Flux transfer event

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An artist's impression of a flux transfer event.

A flux transfer event (FTE) occurs when a magnetic portal opens in the Earth's magnetosphere through which high-energy particles flow from the Sun. This connection, while previously thought to be permanent, has been found to be brief and very dynamic. The European Space Agency's four Cluster spacecraft and NASA's five THEMIS probes have flown through and surrounded these FTEs, measuring their dimensions and identifying the particles that are transferred between the magnetic fields.

Formation[edit]

Earth's magnetosphere and the Sun's magnetic field are constantly pressed against one another on the dayside of Earth. Approximately every eight minutes, these fields briefly merge, forming a temporary "portal" between the Earth and the Sun through which high-energy particles such as solar wind can flow. The portal takes the shape of a magnetic cylinder about the width of Earth. Current observations place the portal at up to 4 times the size of the earth.

Simulations[edit]

Since Cluster and THEMIS have directly sampled FTEs, scientists can simulate FTEs on computers to predict how they might behave. Jimmy Raeder of the University of New Hampshire told his colleagues simulations show that the cylindrical portals tend to form above Earth's equator and then roll over Earth's winter pole. In December, FTEs roll over the north pole; in July they roll over the south pole.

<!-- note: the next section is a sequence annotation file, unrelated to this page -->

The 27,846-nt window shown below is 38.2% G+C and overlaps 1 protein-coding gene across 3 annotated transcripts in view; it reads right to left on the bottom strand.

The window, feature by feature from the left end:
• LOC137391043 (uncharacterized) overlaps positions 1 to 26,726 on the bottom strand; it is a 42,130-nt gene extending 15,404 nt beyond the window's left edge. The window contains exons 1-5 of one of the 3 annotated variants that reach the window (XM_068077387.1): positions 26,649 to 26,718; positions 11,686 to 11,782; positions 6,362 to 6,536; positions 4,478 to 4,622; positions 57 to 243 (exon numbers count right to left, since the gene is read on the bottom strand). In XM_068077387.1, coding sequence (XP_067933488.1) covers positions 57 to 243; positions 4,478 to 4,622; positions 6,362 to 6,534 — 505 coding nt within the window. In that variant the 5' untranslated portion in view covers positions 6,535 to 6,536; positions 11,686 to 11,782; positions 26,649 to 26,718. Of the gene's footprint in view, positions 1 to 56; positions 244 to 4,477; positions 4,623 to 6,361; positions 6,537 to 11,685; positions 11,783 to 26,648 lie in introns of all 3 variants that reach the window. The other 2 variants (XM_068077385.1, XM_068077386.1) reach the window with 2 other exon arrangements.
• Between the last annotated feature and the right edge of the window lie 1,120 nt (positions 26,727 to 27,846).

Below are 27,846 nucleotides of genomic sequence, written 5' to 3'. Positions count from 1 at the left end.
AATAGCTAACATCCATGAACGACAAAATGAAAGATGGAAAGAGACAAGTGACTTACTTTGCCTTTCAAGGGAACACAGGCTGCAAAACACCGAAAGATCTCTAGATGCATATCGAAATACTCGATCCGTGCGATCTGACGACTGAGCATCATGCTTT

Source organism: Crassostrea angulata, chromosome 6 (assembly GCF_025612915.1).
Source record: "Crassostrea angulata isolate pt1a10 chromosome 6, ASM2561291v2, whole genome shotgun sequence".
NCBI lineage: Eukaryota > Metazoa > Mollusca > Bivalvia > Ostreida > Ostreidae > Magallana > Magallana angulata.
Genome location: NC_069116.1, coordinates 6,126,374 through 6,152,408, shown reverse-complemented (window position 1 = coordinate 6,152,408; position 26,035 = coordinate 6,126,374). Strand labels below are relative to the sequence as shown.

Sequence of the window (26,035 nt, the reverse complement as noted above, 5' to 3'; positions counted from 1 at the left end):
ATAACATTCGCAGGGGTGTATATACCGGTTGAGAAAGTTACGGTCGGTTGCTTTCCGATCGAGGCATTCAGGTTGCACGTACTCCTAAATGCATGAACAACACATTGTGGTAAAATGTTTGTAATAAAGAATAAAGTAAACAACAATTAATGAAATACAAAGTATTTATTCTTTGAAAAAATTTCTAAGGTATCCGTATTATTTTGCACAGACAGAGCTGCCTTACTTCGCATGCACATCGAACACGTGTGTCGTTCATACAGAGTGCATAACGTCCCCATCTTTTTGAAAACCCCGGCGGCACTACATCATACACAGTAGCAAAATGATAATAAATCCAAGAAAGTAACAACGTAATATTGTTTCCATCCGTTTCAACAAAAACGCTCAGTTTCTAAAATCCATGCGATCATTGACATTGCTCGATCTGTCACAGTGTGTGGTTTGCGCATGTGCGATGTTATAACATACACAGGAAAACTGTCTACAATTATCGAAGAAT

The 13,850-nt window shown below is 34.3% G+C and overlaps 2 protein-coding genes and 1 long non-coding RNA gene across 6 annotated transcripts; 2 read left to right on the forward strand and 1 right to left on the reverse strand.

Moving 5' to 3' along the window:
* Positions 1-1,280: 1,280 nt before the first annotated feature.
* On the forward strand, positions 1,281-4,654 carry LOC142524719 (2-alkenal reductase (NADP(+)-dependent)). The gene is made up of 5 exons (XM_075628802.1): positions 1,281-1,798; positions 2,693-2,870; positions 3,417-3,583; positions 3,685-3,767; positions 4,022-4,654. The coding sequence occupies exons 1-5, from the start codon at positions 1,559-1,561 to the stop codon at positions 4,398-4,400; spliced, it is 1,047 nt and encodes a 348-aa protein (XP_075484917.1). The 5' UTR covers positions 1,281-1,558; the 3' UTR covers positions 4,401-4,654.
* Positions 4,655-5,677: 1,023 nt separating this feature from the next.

Flux transfer events beyond Earth[edit]

Magnetic fields similar to Earth's are common throughout known space and many undergo similar flux transfer events. During its second flyby of the planet on October 6, 2008, the NASA probe MESSENGER discovered that Mercury’s magnetic field shows a magnetic reconnection rate ten times higher than Earth's. Mercury's proximity to the sun only accounts for about a third of the reconnection rate observed by MESSENGER and the cause of this discrepancy is not currently known.[1]

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